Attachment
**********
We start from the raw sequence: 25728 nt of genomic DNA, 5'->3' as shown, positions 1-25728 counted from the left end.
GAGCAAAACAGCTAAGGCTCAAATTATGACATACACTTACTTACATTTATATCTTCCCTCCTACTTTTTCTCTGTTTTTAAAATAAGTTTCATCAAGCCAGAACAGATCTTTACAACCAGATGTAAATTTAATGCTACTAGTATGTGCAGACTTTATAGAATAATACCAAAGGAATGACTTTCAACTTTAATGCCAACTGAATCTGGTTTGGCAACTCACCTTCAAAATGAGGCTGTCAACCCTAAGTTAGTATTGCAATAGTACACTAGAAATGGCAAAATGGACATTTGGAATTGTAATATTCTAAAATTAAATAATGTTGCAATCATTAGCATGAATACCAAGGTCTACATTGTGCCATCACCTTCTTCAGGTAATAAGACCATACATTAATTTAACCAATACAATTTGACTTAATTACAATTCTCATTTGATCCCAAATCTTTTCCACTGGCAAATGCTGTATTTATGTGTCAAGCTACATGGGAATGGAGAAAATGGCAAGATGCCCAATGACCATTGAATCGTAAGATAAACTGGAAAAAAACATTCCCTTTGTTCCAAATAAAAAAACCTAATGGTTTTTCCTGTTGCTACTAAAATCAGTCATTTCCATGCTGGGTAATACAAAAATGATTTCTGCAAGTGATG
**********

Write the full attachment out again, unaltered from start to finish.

We start from the raw sequence: 25728 nt of genomic DNA, 5'->3' as shown, positions 1-25728 counted from the left end.
GAGCAAAACAGCTAAGGCTCAAATTATGACATACACTTACTTACATTTATATCTTCCCTCCTACTTTTTCTCTGTTTTTAAAATAAGTTTCATCAAGCCAGAACAGATCTTTACAACCAGATGTAAATTTAATGCTACTAGTATGTGCAGACTTTATAGAATAATACCAAAGGAATGACTTTCAACTTTAATGCCAACTGAATCTGGTTTGGCAACTCACCTTCAAAATGAGGCTGTCAACCCTAAGTTAGTATTGCAATAGTACACTAGAAATGGCAAAATGGACATTTGGAATTGTAATATTCTAAAATTAAATAATGTTGCAATCATTAGCATGAATACCAAGGTCTACATTGTGCCATCACCTTCTTCAGGTAATAAGACCATACATTAATTTAACCAATACAATTTGACTTAATTACAATTCTCATTTGATCCCAAATCTTTTCCACTGGCAAATGCTGTATTTATGTGTCAAGCTACATGGGAATGGAGAAAATGGCAAGATGCCCAATGACCATTGAATCGTAAGATAAACTGGAAAAAAACATTCCCTTTGTTCCAAATAAAAAAACCTAATGGTTTTTCCTGTTGCTACTAAAATCAGTCATTTCCATGCTGGGTAATACAAAAATGATTTCTGCAAGTGATG